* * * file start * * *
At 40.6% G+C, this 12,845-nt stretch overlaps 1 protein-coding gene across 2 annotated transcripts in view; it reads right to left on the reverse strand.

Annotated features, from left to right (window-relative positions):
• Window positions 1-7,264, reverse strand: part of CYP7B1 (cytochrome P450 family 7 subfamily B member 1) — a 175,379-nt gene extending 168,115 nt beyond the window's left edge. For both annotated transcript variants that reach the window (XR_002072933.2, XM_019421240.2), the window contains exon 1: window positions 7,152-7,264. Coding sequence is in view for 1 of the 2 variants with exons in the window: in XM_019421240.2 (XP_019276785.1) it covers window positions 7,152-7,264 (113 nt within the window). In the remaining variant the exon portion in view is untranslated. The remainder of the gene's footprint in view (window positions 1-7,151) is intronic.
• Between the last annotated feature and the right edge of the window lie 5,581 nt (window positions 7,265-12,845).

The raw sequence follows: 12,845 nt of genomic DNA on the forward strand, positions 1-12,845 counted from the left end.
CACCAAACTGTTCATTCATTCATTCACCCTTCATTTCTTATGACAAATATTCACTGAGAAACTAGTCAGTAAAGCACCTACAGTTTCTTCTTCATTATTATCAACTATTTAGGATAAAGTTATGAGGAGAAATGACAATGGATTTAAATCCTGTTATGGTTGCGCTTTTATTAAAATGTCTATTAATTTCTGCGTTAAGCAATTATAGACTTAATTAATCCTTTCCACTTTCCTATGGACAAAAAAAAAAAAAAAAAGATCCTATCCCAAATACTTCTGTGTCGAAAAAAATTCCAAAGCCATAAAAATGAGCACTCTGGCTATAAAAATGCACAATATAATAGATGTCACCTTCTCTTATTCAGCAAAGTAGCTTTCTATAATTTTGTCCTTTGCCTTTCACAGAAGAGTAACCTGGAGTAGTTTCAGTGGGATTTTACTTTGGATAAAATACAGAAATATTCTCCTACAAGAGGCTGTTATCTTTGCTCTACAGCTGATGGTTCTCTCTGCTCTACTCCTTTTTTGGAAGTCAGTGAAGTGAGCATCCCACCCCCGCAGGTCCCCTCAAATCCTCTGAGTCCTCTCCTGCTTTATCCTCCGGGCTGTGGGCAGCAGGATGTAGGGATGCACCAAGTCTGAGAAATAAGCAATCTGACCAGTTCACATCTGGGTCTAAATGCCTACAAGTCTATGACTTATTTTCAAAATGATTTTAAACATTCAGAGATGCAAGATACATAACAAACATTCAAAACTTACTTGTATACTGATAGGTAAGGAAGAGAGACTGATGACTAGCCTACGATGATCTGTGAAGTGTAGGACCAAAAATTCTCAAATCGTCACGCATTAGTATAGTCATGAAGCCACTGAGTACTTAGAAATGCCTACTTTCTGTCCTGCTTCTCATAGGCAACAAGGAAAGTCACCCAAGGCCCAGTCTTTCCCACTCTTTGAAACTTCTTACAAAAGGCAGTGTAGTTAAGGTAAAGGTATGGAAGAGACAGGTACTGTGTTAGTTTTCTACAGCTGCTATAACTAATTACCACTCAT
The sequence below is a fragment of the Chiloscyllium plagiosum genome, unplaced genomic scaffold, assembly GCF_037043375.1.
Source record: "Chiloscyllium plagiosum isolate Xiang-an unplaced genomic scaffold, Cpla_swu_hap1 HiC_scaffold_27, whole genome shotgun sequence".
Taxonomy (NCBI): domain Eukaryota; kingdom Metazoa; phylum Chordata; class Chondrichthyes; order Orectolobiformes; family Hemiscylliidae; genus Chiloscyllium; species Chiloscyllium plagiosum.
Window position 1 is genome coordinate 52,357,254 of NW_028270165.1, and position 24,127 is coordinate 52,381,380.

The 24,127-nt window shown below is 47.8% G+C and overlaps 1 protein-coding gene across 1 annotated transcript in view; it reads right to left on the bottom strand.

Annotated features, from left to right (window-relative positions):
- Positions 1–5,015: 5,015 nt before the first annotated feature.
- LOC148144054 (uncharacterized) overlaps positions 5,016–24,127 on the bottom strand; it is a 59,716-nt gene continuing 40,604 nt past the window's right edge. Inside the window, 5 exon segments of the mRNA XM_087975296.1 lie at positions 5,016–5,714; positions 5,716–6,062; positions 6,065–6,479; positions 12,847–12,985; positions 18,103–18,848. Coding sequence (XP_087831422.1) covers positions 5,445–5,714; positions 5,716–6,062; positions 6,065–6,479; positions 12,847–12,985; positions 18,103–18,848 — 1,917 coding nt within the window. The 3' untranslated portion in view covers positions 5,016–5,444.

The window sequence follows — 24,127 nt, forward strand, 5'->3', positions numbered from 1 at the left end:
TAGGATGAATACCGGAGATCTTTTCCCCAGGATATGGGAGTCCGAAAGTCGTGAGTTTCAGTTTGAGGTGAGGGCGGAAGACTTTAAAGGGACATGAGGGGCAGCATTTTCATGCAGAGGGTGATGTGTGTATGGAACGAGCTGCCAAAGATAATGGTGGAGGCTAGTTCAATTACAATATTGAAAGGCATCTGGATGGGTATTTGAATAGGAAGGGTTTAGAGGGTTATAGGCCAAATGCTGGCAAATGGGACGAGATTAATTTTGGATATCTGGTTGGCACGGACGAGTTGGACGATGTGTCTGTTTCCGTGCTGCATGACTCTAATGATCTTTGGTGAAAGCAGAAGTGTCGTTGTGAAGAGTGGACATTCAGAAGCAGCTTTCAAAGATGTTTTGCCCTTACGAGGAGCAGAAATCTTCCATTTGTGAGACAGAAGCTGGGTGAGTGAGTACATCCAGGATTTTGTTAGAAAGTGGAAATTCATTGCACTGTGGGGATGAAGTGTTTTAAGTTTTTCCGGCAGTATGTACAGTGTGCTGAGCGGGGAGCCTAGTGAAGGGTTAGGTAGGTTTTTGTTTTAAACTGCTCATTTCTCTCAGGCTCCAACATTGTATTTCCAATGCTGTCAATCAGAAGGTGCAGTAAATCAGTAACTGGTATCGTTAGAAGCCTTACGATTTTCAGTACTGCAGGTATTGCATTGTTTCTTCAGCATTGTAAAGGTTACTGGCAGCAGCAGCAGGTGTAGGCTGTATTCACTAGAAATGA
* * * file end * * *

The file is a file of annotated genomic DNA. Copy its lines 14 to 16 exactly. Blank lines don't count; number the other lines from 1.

- LOC148144054 (uncharacterized) overlaps positions 5,016–24,127 on the bottom strand; it is a 59,716-nt gene continuing 40,604 nt past the window's right edge. Inside the window, 5 exon segments of the mRNA XM_087975296.1 lie at positions 5,016–5,714; positions 5,716–6,062; positions 6,065–6,479; positions 12,847–12,985; positions 18,103–18,848. Coding sequence (XP_087831422.1) covers positions 5,445–5,714; positions 5,716–6,062; positions 6,065–6,479; positions 12,847–12,985; positions 18,103–18,848 — 1,917 coding nt within the window. The 3' untranslated portion in view covers positions 5,016–5,444.

The window sequence follows — 24,127 nt, forward strand, 5'->3', positions numbered from 1 at the left end:
TAGGATGAATACCGGAGATCTTTTCCCCAGGATATGGGAGTCCGAAAGTCGTGAGTTTCAGTTTGAGGTGAGGGCGGAAGACTTTAAAGGGACATGAGGGGCAGCATTTTCATGCAGAGGGTGATGTGTGTATGGAACGAGCTGCCAAAGATAATGGTGGAGGCTAGTTCAATTACAATATTGAAAGGCATCTGGATGGGTATTTGAATAGGAAGGGTTTAGAGGGTTATAGGCCAAATGCTGGCAAATGGGACGAGATTAATTTTGGATATCTGGTTGGCACGGACGAGTTGGACGATGTGTCTGTTTCCGTGCTGCATGACTCTAATGATCTTTGGTGAAAGCAGAAGTGTCGTTGTGAAGAGTGGACATTCAGAAGCAGCTTTCAAAGATGTTTTGCCCTTACGAGGAGCAGAAATCTTCCATTTGTGAGACAGAAGCTGGGTGAGTGAGTACATCCAGGATTTTGTTAGAAAGTGGAAATTCATTGCACTGTGGGGATGAAGTGTTTTAAGTTTTTCCGGCAGTATGTACAGTGTGCTGAGCGGGGAGCCTAGTGAAGGGTTAGGTAGGTTTTTGTTTTAAACTGCTCATTTCTCTCAGGCTCCAACATTGTATTTCCAATGCTGTCAATCAGAAGGTGCAGTAAATCAGTAACTGGTATCGTTAGAAGCCTTACGATTTTCAGTACTGCAGGTATTGCATTGTTTCTTCAGCATTGTAAAGGTTACTGGCAGCAGCAGCAGGTGTAGGCTGTATTCACTAGAAATGA